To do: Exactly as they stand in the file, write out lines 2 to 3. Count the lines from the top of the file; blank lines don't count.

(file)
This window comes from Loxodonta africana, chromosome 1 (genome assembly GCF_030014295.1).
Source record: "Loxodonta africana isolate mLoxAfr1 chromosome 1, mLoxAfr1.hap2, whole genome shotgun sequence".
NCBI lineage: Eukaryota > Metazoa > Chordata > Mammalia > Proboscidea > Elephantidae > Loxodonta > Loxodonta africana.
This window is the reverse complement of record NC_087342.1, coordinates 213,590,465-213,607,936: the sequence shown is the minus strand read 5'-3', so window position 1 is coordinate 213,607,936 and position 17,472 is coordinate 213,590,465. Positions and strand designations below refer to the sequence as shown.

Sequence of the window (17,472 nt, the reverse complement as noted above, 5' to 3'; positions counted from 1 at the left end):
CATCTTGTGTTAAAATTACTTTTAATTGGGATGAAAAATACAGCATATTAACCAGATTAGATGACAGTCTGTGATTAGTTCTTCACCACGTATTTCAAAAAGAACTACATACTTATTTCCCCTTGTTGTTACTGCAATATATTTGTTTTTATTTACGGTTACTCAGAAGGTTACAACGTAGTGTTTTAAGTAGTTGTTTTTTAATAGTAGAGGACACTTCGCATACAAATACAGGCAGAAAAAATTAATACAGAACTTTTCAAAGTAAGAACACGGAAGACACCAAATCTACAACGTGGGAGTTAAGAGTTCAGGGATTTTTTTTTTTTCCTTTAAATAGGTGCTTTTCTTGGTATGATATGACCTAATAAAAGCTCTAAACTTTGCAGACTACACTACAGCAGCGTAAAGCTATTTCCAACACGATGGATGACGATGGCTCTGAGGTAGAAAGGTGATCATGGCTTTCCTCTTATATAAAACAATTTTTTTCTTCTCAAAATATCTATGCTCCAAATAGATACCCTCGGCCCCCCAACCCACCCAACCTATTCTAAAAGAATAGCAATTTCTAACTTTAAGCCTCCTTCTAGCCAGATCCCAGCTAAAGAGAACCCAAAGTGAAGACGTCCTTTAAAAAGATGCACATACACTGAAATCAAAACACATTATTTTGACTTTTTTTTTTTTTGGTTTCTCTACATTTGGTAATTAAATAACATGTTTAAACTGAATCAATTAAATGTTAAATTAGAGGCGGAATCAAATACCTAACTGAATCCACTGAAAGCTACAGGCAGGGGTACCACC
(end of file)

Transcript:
Source record: "Loxodonta africana isolate mLoxAfr1 chromosome 1, mLoxAfr1.hap2, whole genome shotgun sequence".
NCBI lineage: Eukaryota > Metazoa > Chordata > Mammalia > Proboscidea > Elephantidae > Loxodonta > Loxodonta africana.